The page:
Few things provoke other people’s judgment than how one communicates. Northerners make judgments about southerners due to dialectic differences in pace (northerners tend to speak faster than southerners). In the same way, it’s common for people to make judgments about the intellect of people with special needs because they often talk differently. This is especially true for people who have cerebral palsy whose faces often contort and shift when they talk. But when you take the time to listen deeply to a person with special needs you get to know their preferences and perspectives. Over time I’ve learned that communication works best when I communicate with Bina on her terms, not mine. This requires adjusting to her cadence, intonation, pace, and unique dialect. Communicating with Bina on her terms has allowed me to discover how wonderful, caring, and beautiful Bina is, and it has deepened our connection to one another. Leadership lesson #3: Effective communication results from patience, listening, and setting aside your own communication preferences.
Being Bina’s dad has been one of the greatest joys, and greatest educations, of my life. I’ve learned powerful lessons about dignity, unconditional love, prejudice, and leadership. You couldn’t pay me all the money in the world to take Bina away from me, though I would give you everything I own for her to not have had to suffer through her challenges. In the end, though, my job is to love Bina as much as I can love her to help her go as far as she can go. To me, that’s the ultimate job of a parent…and a leader.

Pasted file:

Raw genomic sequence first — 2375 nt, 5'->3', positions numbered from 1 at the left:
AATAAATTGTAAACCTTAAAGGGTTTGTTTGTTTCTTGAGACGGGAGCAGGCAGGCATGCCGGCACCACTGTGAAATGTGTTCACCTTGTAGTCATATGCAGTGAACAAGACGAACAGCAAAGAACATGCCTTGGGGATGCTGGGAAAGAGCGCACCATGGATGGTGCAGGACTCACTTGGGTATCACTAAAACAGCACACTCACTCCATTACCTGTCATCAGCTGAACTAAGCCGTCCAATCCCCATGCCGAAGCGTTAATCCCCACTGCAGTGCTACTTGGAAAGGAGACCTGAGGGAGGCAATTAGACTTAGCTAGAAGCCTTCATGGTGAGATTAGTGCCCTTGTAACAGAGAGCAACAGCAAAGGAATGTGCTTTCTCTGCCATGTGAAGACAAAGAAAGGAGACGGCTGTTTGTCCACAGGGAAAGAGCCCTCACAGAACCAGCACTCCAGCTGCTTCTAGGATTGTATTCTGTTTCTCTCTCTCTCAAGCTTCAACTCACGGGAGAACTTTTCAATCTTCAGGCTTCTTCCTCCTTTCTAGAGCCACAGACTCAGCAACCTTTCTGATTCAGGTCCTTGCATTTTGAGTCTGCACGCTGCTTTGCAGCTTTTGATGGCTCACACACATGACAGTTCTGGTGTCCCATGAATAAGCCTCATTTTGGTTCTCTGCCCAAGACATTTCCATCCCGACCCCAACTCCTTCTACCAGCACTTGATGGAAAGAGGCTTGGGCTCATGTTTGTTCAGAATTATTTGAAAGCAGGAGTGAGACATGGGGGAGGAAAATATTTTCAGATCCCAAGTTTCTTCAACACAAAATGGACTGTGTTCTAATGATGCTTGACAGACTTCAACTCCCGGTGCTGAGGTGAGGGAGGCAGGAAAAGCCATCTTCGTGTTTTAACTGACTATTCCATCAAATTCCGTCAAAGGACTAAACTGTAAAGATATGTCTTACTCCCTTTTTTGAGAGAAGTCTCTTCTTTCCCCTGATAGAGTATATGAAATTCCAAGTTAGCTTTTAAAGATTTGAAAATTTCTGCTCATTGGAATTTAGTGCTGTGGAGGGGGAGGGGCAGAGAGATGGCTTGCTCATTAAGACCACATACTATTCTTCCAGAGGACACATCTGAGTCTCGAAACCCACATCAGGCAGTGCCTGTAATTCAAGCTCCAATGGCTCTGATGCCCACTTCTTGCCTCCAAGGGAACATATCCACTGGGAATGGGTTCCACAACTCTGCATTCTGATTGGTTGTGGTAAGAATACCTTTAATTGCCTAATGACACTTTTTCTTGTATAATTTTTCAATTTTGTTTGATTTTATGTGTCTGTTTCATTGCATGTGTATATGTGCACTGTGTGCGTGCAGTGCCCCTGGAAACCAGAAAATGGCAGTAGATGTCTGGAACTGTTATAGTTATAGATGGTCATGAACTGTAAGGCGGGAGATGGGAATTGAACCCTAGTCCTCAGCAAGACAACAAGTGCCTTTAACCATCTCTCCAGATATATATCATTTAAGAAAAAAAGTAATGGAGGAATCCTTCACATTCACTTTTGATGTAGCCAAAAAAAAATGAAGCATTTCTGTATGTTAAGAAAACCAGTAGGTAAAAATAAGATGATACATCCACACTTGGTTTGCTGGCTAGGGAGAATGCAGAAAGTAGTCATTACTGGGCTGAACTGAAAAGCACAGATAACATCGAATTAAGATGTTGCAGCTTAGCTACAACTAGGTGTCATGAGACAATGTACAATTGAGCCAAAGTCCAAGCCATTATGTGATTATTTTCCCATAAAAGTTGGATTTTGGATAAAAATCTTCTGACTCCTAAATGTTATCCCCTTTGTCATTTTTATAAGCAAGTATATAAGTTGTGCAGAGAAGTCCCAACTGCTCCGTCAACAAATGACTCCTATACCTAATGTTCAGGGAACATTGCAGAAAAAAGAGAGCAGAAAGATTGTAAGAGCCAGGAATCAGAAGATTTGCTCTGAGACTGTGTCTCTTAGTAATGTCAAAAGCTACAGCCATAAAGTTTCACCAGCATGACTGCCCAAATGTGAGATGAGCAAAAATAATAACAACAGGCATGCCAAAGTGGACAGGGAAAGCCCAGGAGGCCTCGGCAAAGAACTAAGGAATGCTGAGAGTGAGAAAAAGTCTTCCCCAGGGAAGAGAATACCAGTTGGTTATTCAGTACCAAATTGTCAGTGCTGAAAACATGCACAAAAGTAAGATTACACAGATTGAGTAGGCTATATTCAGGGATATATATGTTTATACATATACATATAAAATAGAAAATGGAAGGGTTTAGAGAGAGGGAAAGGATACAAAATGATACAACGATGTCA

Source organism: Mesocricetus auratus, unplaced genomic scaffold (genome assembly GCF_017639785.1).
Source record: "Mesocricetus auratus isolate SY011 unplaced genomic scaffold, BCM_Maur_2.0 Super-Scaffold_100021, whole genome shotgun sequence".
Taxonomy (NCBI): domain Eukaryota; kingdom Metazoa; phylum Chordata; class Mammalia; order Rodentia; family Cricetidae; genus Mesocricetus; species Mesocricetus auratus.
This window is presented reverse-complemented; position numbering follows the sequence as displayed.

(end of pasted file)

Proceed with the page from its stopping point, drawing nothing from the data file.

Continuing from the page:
Bill Treasurer is the author of Leaders Open Doors, which focuses on the responsibility that leaders have for creating opportunities that cause people to grow. The book is carrying out its own message: 100% of the royalties are being donated to programs that support children with special needs. Learn more at www.leadersopendoors.com.
Bill is also the author of Courage Goes to Work, an international bestselling book that introduces the concept of courage-building. He is also the author of Courageous Leadership: A Program for Using Courage to Transform the Workplace, an off-the-shelf training toolkit that organizations use to build workplace courage. Bill has led courage-building workshops for, among others, NASA, Accenture, CNN, PNC Bank, SPANX, Hugo Boss, Saks Fifth Avenue, and the US Department of Veterans Affairs. Contact Bill at email@example.com, or on Twitter at @btreasurer (#leadsimple).
7 thoughts on “Leadership Lessons From a Special Kid (and giveaway)”
Great post! I’d love a copy of the book!
Sounds insightful… I could use a fresh perspective!